Chapter Two: The Battle of Brandywine
“Should [the British] push their design against Philadelphia, on this route, their all is at stake; they will put the contest on the event of a single battle: If they are overthrown, they are utterly undone, the war is at an end. Now then is the time for our most strenuous exertions. One bold stroke will free the land from rapine, devastations and burnings, and female innocence from brutal lust and violence.”
-General George Washington, September 5, 1777
Neither General George Washington nor General William Howe expected a battle to occur near the narrow Brandywine River, but on September 11, 1777 the largest land battle of the American Revolution occurred twenty-five miles west of Philadelphia in the quiet farming community of Birmingham Township (modern-day Chadds Ford). During the Battle of Brandywine, 30,000 soldiers gathered in Chester County, Pennsylvania (modern-day Delaware County) and fought for control of the rebel capital. General Howe believed if he captured Philadelphia, he could deliver a crushing moral and tactical blow to the American war effort.
On July 23, 1777, General Howe departed from northern New Jersey with 18,000 men on board 260 ships. Originally, he planned to sail up the Delaware River and attack Philadelphia by sea. Fearing Fort Mifflin and other American defenses on the river, however, Howe choose instead to sail his fleet up the Chesapeake Bay and attack the city by land. Washington responded by marching his Continental Army towards Wilmington, Delaware to intercept the approaching British, but an unexpected turn north by Howe’s troops forced Washington to bring the war into Chester County.
Since its founding in 1682, Chester County had been home to thousands of conservative Quakers who practiced strict pacifist beliefs. Although they welcomed neither army onto their soil, local Quakers in September 1777 found themselves in the middle of a civil war. Besides refusing to fight, the Quakers were very reluctant to share vital information with either of the two armies. Both General Howe and more so General Washington had great difficulty in gathering reliable intelligence once they arrived in Pennsylvania.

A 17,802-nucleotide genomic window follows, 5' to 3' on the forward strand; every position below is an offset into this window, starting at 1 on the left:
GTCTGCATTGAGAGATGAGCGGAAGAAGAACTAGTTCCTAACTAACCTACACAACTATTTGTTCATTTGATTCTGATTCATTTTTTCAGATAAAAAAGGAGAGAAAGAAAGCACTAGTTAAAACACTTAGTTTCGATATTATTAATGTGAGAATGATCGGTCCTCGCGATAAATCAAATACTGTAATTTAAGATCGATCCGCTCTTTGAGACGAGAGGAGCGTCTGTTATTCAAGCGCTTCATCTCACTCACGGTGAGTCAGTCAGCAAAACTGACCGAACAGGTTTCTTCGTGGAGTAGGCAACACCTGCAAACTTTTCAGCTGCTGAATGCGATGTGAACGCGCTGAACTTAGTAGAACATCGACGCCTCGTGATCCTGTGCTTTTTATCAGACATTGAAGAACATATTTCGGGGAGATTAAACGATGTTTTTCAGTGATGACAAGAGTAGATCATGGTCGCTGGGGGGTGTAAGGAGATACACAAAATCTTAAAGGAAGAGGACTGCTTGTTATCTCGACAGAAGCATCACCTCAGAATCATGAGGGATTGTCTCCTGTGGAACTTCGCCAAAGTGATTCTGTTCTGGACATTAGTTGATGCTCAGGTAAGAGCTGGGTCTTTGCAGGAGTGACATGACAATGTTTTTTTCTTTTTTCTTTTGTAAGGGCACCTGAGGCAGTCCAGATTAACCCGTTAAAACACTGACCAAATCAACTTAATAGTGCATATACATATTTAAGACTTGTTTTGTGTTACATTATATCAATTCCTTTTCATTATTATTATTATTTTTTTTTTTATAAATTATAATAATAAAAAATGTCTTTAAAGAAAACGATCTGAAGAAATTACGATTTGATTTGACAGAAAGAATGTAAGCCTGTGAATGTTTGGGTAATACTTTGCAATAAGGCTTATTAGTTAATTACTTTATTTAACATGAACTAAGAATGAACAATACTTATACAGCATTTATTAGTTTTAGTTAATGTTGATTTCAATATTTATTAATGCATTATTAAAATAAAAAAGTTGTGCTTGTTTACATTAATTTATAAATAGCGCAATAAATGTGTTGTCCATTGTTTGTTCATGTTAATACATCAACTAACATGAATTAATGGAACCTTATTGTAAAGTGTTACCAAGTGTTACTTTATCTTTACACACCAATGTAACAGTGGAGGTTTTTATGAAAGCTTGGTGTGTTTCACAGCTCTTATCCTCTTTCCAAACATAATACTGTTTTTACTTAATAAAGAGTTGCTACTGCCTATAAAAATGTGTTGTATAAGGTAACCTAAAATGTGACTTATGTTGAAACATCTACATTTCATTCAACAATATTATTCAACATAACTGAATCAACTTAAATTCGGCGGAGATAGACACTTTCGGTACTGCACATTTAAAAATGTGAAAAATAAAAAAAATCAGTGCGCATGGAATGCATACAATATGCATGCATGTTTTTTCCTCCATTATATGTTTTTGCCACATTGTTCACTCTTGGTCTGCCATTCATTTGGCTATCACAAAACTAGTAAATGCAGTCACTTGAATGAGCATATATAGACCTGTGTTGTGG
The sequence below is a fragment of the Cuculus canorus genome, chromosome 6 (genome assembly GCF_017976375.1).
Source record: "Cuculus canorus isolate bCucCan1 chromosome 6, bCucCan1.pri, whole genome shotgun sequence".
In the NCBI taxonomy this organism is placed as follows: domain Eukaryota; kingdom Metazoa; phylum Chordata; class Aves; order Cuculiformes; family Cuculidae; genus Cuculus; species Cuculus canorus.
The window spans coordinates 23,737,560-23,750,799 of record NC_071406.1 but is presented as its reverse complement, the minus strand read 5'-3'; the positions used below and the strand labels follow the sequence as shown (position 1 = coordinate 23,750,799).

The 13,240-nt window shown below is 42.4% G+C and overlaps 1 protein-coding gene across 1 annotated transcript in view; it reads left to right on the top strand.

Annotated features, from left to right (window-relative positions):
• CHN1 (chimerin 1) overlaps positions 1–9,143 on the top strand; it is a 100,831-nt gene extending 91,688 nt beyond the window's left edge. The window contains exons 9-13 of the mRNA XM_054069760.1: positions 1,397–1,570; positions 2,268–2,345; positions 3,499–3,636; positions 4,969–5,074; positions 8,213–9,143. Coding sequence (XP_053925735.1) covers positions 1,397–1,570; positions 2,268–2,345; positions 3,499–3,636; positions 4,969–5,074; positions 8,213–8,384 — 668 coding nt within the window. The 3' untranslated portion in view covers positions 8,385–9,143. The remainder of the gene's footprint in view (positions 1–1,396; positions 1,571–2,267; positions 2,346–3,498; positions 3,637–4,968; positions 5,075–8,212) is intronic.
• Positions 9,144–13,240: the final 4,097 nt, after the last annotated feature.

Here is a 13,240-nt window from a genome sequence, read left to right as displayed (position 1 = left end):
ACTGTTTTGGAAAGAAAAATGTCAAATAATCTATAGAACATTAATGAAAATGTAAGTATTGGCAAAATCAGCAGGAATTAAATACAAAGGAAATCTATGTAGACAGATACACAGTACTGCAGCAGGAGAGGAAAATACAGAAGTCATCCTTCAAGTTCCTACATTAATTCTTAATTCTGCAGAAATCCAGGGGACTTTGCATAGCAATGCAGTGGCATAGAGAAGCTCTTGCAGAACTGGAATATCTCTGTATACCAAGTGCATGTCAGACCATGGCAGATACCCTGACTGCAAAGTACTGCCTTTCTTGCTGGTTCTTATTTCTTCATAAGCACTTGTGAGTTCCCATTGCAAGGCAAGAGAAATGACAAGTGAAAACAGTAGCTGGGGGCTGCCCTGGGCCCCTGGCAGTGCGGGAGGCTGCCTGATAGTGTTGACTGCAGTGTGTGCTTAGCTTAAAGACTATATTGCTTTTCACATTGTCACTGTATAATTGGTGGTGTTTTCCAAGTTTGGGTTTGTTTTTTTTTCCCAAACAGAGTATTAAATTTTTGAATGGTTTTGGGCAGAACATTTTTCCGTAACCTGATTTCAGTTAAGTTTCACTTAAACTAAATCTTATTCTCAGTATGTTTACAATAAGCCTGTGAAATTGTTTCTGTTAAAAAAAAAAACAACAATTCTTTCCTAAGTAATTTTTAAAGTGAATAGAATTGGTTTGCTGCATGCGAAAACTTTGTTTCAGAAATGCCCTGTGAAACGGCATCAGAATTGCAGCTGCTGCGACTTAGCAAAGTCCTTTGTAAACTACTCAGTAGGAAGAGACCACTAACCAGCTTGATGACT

Upon arriving in Birmingham Township on September 9, 1777 Washington immediately began to fortify the area. Realizing the British needed to cross the Brandywine, he concentrated part of his 12,000-man army around the largest crossing point on the river; Chad’s Ford and deployed men around six smaller fords along the Brandywine. “We were led to believe, by those whom we had reason to think well acquainted with the Country,” Washington wrote after the battle, “that no ford above our picquets could be passed, without making a very circuitous march.” Local Quakers, however, had failed to tell the Continentals of two other fords, so both Trimble’s Ford and Jeffries’ Ford, only six miles above Chad’s Ford, were left undefended. Washington confidently waited for Howe’s next move.
Since leaving northern New Jersey in July, the British had struggled against thunderstorms, strong winds, and extreme heat. “If I could own the whole of America,” a German Hessian wrote, “I would refuse if I had to live in these hot regions.” Arriving in Kennett Square, the British caught their first break when local Loyalists informed them of the two undefended fords. The morning of September 11th greeted both armies with uncomfortably high temperatures. Hoping to catch Washington off guard, General Howe, despite the extreme heat, ordered General Charles Cornwallis to lead a seventeen-mile forced march from Kennett Square to outflank the Continental Army. At 4am Cornwallis led 8,000 men north towards Trimble’s Ford. [Battle of Brandywine (Army Divides)] Two hours later, at 6am, Hessian General Wilhelm von Knyphausen, whom Howe had left behind, began to march his 7,000 men from Kennett Square east towards Chad’s Ford.
Howe was confident that he could defeat the Continental army by a rapid flanking movement. In July 1776, he had successfully used a similar strategy at the Battle of Long Island that had forced General Washington to evacuate New York City. Howe hoped that the wooded areas of the Brandywine Valley would make it difficult for Washington to recognize where his 8,000-man force was moving.